You’ll be able to download comics digitally the same day you could pick it up in stores. A lot of people are worried about how this will affect retailers and rightfully so. One of the Big Two finally making this move might push some readers into the digital realm completely. But not all. Two important things to remember there. New readers aren’t just young and while older readers aren’t all stuck in the stone age a good chunk won’t be reading digitally. So some people jumping on board with this new direction will undoubtedly go to their local comic shop to start reading. Then of course you have the collectors who will come in to collect. Regardless, shops have known this move was on the horizon and just like many other industries (hello music, book and video stores!), they’ll have to find their own way to evolve. Set up their own digital store fronts perhaps? Some have already started brainstorming.

Look, I’m a fan, just like you. Does a drastic change in the comics I know and love so well make me angry? Yes. I mostly like the way things are now but I’m trying to play devil’s advocate here and see this for what it really is. A company that has been around over 75 years would like to continue doing successful business for another 75, at least. That’s not going to happen if things stay the same forever. Jim Lee told USA Today, "It's part of our jobs to make sure that these characters stay dynamic and relevant. And that's what drove us on a creative level to make these kinds of changes.” Dynamic and relevant. I challenge any fan to prove that every DC character are those two things currently. They aren’t (and aren’t alone) and you know it.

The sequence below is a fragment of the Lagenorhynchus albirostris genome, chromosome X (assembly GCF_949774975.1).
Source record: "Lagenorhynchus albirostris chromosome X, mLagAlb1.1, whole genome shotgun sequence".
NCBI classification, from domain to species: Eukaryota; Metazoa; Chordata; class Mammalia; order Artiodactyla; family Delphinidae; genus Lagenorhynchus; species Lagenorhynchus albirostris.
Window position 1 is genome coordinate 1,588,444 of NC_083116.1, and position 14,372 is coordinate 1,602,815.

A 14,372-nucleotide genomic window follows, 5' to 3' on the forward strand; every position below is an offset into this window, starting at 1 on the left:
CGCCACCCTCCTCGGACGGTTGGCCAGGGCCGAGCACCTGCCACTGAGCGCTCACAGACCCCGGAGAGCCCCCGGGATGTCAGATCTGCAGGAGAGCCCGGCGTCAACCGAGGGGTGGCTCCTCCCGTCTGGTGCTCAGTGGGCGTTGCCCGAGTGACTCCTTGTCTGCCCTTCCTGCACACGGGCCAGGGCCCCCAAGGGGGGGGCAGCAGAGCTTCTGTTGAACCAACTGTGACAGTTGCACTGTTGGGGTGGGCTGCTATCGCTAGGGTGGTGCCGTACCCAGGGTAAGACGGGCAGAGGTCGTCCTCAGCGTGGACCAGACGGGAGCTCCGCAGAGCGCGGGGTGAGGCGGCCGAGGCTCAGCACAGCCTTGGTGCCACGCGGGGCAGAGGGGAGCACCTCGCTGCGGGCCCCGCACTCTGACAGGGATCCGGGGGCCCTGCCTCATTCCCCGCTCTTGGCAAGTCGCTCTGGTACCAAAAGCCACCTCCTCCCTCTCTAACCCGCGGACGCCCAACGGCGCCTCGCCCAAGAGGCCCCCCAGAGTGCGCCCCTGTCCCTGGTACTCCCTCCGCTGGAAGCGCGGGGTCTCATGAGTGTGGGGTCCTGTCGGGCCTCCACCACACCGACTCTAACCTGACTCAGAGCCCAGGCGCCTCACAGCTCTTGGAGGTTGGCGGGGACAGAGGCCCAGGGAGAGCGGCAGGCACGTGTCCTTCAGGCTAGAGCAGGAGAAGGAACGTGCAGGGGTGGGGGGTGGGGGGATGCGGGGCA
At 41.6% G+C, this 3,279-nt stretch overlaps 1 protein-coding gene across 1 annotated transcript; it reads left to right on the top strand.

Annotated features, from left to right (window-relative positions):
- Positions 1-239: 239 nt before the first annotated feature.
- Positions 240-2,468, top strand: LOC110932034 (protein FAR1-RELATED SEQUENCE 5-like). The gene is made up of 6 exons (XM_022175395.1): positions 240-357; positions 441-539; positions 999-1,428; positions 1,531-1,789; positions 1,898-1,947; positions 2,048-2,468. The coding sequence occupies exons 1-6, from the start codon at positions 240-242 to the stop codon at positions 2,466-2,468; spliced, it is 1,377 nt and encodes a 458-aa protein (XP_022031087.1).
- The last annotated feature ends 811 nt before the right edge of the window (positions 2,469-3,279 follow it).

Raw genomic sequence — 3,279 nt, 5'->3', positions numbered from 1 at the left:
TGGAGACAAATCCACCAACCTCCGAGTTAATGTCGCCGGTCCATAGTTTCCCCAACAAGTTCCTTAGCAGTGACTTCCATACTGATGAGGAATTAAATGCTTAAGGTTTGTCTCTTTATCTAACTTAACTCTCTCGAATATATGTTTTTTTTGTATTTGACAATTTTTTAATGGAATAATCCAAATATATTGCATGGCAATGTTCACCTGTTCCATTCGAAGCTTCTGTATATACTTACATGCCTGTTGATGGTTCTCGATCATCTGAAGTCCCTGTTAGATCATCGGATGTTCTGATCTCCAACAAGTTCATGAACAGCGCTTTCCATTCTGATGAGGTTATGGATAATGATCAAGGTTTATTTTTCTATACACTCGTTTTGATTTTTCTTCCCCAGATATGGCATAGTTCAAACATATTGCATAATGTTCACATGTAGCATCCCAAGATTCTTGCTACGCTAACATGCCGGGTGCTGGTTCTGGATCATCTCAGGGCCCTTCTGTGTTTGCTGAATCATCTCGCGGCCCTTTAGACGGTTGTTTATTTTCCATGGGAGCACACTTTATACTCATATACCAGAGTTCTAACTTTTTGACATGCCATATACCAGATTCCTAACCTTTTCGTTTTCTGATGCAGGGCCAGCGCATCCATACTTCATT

All that being said, I totally reserve the right to contradict myself in the next few months once I find out what’s actually happening to my favorite characters (because fans are fickle like that) but this is how I see it right now. Change needs to happen, let’s see where DC takes us. At least with these new costumes everyone seems to be getting, it’ll open up a whole new slew of cosplay opportunities. Yeah, that’s me, looking on the bright side.

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For all of Jill Pantozzi's past columns, check out the Hey, That's My Cape! topics page!